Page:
Architetto, specialista in beni architettonici e paesaggio. Dottoranda del corso di Dottorato in Conservazione dei beni architettonici (DASTU), Politecnico di Milano.
TURISMO SOSTENIBILE E GESTIONE DELLE AREE PROTETTE
Il riconoscimento del valore dei molteplici caratteri della valle di Viñales a Cuba ha portato alla compresenza di diversi tipi di protezione (Monumento Nazionale, Area protetta, Paesaggio Culturale, Parco Nazionale) con obiettivi e strumenti propri, che devono ad oggi confrontarsi con dinamiche quali la crescente dipendenza dell’economia della zona dal settore turistico e una (prima e parziale) liberalizzazione delle attività private. Il coinvolgimento delle comunità che risiedono all’interno dell’area protetta risulta un fattore determinante per la conservazione del “paesaggio vivente”.
ECO-TOURISM AND INVOLVEMENT OF LOCAL COMMUNITIES IN THE MANAGEMENT OF PROTECTED AREAS
The Viñales area is a natural karst landscape, dotted by limestone outcrops, displaying a rich biodiversity and endemism. The valley is shaped by tobacco cultivations and the farming is characterized by the perpetuation of traditional agricultural systems, being highly representative of Cuban rural culture.
The recognition of the several significant values of the Valley has resulted in the coexistence of various types of protection (National Monument, Protected Area, Cultural Landscape, National Park) with different boundaries, and specific objectives and tools.
USO E RIFUNZIONALIZZAZIONE DEI TULOU DEL FUJIAN
Il caso dei tulou del Fujian è esemplificativo di un fenomeno complesso nell'ambito della tutela del patrimonio. La difficoltà di applicare linee guida di intervento a migliaia di costruzioni ad uso abitativo diffuse sul territorio è resa più pressante dall'aumento del turismo, anche a seguito della nomina a Patrimonio dell'Umanità.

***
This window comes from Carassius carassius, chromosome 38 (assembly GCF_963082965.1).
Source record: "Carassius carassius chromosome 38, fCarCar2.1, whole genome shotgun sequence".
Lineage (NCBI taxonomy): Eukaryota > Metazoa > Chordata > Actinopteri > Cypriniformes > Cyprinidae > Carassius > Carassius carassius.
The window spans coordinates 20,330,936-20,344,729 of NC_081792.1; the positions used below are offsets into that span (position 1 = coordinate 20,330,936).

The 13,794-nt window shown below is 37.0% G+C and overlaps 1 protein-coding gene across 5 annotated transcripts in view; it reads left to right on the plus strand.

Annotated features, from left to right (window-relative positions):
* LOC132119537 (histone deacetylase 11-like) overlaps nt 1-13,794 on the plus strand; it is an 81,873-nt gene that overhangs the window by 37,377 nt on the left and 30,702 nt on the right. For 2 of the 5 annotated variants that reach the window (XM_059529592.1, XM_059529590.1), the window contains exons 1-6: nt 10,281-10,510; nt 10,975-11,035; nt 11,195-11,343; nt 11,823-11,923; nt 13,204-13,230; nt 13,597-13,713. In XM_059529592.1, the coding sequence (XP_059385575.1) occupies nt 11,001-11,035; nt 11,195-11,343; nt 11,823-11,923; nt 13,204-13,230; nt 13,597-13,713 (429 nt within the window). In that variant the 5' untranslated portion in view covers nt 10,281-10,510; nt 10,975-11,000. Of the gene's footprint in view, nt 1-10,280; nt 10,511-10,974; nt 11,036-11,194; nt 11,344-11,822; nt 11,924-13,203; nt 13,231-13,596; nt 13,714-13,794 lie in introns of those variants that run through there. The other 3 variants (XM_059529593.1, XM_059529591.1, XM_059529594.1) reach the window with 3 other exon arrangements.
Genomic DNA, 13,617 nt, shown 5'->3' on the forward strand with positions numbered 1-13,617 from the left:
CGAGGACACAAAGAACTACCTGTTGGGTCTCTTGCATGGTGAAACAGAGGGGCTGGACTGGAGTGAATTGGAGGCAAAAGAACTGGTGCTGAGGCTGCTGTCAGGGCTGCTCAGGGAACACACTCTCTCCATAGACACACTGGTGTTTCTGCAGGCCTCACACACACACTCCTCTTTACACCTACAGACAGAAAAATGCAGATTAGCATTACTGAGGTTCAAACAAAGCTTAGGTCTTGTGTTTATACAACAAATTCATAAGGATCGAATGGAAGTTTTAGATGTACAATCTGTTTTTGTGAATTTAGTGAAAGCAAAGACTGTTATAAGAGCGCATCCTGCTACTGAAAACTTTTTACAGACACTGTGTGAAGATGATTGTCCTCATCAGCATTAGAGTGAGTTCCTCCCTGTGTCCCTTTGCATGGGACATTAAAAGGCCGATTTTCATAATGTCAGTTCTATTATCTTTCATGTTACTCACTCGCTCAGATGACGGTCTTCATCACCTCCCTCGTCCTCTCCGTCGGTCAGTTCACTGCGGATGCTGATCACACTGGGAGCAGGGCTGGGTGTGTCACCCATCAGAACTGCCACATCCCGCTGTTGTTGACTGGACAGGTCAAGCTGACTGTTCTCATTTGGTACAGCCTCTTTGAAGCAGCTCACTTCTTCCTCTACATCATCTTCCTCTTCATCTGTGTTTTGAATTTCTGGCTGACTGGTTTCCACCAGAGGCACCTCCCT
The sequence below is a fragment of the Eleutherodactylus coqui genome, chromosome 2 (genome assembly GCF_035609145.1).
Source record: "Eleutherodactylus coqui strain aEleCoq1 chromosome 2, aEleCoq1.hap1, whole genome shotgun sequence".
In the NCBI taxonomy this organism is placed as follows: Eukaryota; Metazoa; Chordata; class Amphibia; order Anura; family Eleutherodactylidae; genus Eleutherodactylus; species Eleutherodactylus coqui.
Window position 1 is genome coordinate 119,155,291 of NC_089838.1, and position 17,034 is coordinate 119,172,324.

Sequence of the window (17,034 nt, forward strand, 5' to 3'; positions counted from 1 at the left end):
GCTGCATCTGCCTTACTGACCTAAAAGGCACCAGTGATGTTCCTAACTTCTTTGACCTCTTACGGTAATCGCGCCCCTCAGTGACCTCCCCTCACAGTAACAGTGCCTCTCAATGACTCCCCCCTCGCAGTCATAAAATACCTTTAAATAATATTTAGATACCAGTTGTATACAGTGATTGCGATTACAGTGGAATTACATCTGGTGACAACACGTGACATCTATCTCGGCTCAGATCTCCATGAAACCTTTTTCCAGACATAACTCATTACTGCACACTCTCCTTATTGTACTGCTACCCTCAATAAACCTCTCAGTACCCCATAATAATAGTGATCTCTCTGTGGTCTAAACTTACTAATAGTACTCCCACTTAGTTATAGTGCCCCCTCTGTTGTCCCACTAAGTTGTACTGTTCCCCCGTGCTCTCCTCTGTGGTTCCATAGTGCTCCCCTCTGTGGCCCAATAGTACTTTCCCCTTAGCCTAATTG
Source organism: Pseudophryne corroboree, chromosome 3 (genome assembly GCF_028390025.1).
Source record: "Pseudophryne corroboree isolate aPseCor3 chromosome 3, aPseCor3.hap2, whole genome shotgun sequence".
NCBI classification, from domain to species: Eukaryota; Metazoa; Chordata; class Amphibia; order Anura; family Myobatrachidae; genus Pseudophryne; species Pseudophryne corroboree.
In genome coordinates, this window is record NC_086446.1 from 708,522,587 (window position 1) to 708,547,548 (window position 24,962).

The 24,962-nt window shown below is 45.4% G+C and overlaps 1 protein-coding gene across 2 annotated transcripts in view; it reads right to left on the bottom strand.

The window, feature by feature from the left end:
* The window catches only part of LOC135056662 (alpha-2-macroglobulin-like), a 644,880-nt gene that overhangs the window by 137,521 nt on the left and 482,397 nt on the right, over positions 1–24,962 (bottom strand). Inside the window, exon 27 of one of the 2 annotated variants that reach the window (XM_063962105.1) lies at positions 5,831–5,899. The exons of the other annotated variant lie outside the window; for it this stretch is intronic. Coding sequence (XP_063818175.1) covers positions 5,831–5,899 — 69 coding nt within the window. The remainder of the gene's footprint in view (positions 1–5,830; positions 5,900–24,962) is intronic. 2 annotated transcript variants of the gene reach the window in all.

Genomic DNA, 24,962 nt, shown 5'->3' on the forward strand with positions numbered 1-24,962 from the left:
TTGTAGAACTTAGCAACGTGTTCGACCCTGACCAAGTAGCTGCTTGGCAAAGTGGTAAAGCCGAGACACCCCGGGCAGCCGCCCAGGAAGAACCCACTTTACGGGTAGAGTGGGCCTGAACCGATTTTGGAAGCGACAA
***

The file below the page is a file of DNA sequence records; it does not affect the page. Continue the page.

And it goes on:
La situazione dei vari siti, inclusi quelli tutelati, è molto diversa in quanto a manutenzione, protezione e gestione. Molti sono ancora abitati e immersi nel paesaggio rurale, altri in abbandono, altri ancora trasformati strutture museali o ricettive.
USE AND REUSE OF FUJIAN TULOU
The situation of the isolated rural communities living in south-east Fujian tulou deeply changed with the nomination of the property as World Heritage Site, together with the exponential growth of the number of visitors.
During the past decades the government invested in the restoration of sites and the preservation of landscape. The road network has been strongly improved and many facilities for tourists have been created. The increase of tourism positively affected the local economy through the creation of new job opportunities. Still, people are moving to urban areas of the coast, and (those who stay) from ancient buildings to more comfortable and modern houses. This is why the conservation plan includes measures to encourage the inhabitants to stay by improving living conditions (providing facilities in a way the ancient construction is preserved) and offering services at affordable rates.
The situation of the buildings is very different in terms of conservation, maintenance, and management. In fact a large number of Fujian tulou is not listed and these buildings suffer uncontrolled interventions, often the addition of new concrete or fired brick structures to the existing one.
At the same time some projects of adaptive reuse have been implemented, creating museums and accommodations for tourists, in a way the old structure is barely affected by new functions. The favorable Fujian climate and the features of the traditional massive construction allow to minimize the impact of systems.